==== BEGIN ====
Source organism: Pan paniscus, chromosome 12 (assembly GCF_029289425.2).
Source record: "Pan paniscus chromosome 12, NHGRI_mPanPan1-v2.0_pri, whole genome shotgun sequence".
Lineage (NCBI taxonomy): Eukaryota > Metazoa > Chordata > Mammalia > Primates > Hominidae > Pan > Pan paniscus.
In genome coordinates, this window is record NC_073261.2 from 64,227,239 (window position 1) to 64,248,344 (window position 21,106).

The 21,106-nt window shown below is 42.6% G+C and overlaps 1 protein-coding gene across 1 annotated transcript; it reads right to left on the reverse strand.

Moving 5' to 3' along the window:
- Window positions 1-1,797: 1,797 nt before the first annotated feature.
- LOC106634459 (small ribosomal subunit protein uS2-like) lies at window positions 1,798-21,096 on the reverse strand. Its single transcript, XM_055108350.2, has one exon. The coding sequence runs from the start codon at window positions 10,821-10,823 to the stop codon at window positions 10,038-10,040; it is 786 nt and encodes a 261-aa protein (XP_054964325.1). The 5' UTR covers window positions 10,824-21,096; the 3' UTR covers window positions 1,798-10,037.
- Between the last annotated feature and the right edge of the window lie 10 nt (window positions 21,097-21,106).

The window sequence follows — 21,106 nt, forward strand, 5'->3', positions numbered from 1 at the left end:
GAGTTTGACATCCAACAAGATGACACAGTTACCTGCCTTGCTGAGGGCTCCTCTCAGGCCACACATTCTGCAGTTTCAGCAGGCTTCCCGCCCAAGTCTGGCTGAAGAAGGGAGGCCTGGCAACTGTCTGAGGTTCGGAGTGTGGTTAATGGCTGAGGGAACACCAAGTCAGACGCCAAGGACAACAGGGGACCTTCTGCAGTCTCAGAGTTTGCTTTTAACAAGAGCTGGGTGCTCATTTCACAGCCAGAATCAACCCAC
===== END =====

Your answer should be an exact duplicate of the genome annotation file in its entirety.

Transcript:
Source organism: Pan paniscus, chromosome 12 (assembly GCF_029289425.2).
Source record: "Pan paniscus chromosome 12, NHGRI_mPanPan1-v2.0_pri, whole genome shotgun sequence".
Lineage (NCBI taxonomy): Eukaryota > Metazoa > Chordata > Mammalia > Primates > Hominidae > Pan > Pan paniscus.
In genome coordinates, this window is record NC_073261.2 from 64,227,239 (window position 1) to 64,248,344 (window position 21,106).

The 21,106-nt window shown below is 42.6% G+C and overlaps 1 protein-coding gene across 1 annotated transcript; it reads right to left on the reverse strand.

Moving 5' to 3' along the window:
- Window positions 1-1,797: 1,797 nt before the first annotated feature.
- LOC106634459 (small ribosomal subunit protein uS2-like) lies at window positions 1,798-21,096 on the reverse strand. Its single transcript, XM_055108350.2, has one exon. The coding sequence runs from the start codon at window positions 10,821-10,823 to the stop codon at window positions 10,038-10,040; it is 786 nt and encodes a 261-aa protein (XP_054964325.1). The 5' UTR covers window positions 10,824-21,096; the 3' UTR covers window positions 1,798-10,037.
- Between the last annotated feature and the right edge of the window lie 10 nt (window positions 21,097-21,106).

The window sequence follows — 21,106 nt, forward strand, 5'->3', positions numbered from 1 at the left end:
GAGTTTGACATCCAACAAGATGACACAGTTACCTGCCTTGCTGAGGGCTCCTCTCAGGCCACACATTCTGCAGTTTCAGCAGGCTTCCCGCCCAAGTCTGGCTGAAGAAGGGAGGCCTGGCAACTGTCTGAGGTTCGGAGTGTGGTTAATGGCTGAGGGAACACCAAGTCAGACGCCAAGGACAACAGGGGACCTTCTGCAGTCTCAGAGTTTGCTTTTAACAAGAGCTGGGTGCTCATTTCACAGCCAGAATCAACCCAC